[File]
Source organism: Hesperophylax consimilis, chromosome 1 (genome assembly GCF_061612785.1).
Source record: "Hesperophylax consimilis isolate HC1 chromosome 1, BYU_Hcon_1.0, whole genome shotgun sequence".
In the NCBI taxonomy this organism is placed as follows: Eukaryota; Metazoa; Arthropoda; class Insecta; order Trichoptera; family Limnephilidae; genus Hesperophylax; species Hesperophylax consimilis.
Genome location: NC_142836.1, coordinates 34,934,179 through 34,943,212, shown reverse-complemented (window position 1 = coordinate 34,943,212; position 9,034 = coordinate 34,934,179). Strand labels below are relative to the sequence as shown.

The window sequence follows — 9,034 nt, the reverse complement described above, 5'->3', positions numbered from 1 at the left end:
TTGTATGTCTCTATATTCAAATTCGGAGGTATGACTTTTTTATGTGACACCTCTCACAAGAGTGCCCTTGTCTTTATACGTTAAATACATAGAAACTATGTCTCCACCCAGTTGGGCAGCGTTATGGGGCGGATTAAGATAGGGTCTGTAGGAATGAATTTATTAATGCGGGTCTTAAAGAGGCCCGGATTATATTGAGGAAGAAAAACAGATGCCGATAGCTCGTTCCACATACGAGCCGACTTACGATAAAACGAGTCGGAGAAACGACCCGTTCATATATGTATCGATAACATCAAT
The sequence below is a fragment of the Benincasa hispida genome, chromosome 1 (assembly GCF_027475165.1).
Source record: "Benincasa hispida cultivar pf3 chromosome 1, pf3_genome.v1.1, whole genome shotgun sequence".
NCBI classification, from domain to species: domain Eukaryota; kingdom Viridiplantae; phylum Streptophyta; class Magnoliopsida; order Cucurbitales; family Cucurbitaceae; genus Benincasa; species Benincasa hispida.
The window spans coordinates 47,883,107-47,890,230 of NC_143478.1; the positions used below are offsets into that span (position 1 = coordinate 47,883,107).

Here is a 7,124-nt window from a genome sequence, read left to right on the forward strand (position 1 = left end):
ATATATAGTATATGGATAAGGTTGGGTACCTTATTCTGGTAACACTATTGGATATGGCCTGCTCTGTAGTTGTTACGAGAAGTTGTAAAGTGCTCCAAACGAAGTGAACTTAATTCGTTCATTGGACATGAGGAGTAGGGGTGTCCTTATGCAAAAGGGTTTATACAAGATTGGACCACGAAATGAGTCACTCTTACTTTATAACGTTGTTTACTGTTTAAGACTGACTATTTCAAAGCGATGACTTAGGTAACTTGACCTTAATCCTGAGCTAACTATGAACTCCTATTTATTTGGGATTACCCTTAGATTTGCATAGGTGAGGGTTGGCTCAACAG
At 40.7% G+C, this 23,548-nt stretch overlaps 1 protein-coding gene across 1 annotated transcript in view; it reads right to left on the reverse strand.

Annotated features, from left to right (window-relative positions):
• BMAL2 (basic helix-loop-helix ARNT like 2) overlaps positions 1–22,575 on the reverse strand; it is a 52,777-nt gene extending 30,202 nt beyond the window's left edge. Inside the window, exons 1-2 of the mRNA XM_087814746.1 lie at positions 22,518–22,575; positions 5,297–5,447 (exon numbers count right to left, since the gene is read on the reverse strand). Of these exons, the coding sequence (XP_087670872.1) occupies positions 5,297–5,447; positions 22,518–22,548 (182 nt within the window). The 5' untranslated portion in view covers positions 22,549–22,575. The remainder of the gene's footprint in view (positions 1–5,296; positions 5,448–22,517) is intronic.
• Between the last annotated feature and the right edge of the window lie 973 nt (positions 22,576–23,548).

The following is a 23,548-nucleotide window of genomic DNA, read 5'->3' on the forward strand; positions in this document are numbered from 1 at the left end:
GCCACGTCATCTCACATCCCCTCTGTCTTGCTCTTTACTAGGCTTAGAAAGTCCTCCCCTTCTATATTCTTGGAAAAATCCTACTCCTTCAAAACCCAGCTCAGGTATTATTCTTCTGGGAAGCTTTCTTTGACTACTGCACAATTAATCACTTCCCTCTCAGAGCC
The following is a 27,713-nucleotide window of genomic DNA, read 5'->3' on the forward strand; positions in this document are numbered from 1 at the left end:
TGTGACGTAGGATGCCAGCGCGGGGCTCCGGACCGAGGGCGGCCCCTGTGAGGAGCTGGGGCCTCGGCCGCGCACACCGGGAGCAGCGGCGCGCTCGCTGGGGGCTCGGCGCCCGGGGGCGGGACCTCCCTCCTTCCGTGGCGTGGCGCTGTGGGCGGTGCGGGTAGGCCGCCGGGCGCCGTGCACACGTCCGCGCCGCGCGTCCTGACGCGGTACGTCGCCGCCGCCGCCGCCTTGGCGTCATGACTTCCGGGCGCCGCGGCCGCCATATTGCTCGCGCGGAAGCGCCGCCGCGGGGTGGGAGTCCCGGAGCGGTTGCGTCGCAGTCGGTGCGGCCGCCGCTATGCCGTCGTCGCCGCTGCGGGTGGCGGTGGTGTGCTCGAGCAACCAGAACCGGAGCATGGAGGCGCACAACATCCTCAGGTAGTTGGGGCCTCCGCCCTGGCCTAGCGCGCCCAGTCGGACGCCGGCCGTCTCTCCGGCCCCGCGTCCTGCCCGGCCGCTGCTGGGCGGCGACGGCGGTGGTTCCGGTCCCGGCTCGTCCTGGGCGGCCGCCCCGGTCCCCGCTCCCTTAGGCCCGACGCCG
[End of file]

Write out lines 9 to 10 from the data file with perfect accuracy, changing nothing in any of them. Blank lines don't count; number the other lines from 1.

NCBI classification, from domain to species: domain Eukaryota; kingdom Viridiplantae; phylum Streptophyta; class Magnoliopsida; order Cucurbitales; family Cucurbitaceae; genus Benincasa; species Benincasa hispida.
The window spans coordinates 47,883,107-47,890,230 of NC_143478.1; the positions used below are offsets into that span (position 1 = coordinate 47,883,107).